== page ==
Financial Crisis Slows Sales in Chelsea

Financial Crisis Slows Sales in Chelsea
Sales have slowed in Chelsea as collectors face the effects of the financial crisis, Bloomberg reports. On the whole, dealers claim that it's too early to say "where the art bubble has burst" but report more sluggish sales and increasingly cautious buyers.

"The response has been slow," said Natalia Sacasa, senior director at Luhring Augustine Gallery, in reference to a show of large-scale color prints by artist Joel Sternfeld. Although six out of 13 works have sold, "There isn't the frenzy we all have become accustomed to," she said.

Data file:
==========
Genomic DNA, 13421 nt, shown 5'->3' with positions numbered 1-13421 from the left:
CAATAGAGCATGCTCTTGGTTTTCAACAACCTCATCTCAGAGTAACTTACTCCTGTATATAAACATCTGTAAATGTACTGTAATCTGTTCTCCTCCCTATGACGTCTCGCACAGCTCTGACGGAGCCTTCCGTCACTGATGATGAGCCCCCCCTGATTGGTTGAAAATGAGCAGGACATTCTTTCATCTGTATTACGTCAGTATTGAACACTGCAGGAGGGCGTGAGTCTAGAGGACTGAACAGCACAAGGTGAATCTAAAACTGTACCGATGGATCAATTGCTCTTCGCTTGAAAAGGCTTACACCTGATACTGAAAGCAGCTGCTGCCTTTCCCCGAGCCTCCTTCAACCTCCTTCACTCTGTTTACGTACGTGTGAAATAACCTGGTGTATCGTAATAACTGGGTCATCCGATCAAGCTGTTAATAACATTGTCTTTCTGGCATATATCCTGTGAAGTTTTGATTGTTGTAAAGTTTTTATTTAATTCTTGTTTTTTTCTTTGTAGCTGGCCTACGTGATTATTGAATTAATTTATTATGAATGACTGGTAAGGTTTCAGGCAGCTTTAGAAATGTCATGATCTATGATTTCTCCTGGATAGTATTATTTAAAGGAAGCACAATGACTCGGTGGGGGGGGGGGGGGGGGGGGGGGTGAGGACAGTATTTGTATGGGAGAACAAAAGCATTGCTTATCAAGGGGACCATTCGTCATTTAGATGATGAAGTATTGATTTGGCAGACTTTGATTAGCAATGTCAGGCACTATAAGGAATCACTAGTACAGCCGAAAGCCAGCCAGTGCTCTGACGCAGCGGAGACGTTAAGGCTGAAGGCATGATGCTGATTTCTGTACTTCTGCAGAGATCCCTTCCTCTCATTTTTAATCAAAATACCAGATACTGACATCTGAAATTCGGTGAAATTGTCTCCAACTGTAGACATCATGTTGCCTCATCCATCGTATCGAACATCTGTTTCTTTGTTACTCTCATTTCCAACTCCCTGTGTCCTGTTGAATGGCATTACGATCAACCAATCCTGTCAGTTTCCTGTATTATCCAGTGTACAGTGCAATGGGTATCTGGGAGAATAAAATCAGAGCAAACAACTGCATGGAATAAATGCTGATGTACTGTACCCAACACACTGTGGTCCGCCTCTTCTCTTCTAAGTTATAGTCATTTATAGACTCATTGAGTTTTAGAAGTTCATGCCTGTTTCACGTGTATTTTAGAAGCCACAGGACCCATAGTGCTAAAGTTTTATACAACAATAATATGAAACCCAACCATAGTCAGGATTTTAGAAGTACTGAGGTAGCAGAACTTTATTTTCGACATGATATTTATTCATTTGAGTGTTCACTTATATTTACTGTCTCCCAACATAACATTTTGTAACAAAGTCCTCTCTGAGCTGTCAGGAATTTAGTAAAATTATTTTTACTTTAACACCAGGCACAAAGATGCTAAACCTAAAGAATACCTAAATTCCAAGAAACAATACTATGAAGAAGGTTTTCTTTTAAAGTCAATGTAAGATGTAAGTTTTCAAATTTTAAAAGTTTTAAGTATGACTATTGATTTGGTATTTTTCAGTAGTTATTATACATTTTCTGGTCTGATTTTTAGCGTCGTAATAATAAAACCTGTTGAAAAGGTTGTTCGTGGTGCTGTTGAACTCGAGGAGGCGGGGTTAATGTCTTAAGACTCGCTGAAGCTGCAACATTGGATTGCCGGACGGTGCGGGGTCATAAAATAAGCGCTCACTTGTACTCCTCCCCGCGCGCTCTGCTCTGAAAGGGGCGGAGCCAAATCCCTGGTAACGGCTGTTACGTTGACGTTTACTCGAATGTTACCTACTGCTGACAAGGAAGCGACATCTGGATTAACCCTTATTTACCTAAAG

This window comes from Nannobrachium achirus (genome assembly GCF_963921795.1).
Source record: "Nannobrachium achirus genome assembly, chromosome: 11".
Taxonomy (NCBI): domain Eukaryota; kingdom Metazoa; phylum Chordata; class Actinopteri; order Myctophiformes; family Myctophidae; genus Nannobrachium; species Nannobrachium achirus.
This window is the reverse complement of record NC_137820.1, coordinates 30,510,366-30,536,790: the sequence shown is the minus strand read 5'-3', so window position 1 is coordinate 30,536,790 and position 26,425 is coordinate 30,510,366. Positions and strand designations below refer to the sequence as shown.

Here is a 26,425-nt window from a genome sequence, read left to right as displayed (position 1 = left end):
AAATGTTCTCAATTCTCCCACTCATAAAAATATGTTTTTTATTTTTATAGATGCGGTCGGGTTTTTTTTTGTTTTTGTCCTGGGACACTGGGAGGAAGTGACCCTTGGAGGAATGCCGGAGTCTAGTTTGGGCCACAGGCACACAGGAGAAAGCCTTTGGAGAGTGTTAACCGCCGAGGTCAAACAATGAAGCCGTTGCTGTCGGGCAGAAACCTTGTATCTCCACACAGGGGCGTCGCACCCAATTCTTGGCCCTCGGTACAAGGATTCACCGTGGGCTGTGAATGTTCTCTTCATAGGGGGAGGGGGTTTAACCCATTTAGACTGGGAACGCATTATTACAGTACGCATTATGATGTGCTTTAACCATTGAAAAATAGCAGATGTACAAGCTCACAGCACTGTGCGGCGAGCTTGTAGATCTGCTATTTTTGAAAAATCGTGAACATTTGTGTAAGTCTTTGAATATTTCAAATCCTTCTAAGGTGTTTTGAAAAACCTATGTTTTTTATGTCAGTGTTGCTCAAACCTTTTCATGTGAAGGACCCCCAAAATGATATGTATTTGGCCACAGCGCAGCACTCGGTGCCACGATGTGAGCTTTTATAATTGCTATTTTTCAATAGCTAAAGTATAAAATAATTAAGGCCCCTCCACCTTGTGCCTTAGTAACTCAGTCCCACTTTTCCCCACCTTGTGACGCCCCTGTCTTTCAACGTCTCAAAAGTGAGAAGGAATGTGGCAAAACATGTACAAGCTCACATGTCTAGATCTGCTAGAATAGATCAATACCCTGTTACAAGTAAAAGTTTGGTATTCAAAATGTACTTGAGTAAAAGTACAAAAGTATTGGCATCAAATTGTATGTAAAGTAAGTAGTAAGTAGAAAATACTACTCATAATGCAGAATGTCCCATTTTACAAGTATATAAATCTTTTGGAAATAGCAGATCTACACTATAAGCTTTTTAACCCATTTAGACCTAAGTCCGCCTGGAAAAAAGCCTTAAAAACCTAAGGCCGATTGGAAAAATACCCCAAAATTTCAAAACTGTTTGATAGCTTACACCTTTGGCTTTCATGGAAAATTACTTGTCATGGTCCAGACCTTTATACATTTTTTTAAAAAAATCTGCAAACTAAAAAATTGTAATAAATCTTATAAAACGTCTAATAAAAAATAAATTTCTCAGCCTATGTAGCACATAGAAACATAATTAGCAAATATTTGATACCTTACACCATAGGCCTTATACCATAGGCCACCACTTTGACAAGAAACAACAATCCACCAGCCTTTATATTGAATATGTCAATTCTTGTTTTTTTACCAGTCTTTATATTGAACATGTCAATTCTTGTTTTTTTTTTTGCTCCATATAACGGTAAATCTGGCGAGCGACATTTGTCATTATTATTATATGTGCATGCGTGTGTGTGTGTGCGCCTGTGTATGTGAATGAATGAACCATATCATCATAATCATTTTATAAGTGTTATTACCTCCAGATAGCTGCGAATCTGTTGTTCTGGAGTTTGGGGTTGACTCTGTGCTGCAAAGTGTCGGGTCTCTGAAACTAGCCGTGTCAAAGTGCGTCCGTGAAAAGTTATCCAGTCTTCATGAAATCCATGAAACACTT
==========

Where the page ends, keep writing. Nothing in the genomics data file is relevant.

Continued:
Other dealers echo Sacasa's comments. Lisa Spellman, owner of 303 Gallery, remarked on the absence of Wall Street and real-estate clients but said collectors outside of New York are still active. "Pricing is almost a science right now," said Spellman. "It has to feel right to them at the first instance. If it sounds too high, they'll just pass."

More buyers have also been asking to pay for art in 90 days as opposed to the standard 30.

Dealer Andrea Rosen reported some sales but noted that collectors seem to be more discerning. "People are buying not with their ears but with their eyes," she said.

On the other hand, dealer John Connelly reported selling out a show of small oil-on-aluminumpaintings by Jeronimo Elespe. The works were priced between $2,500 and $3,500,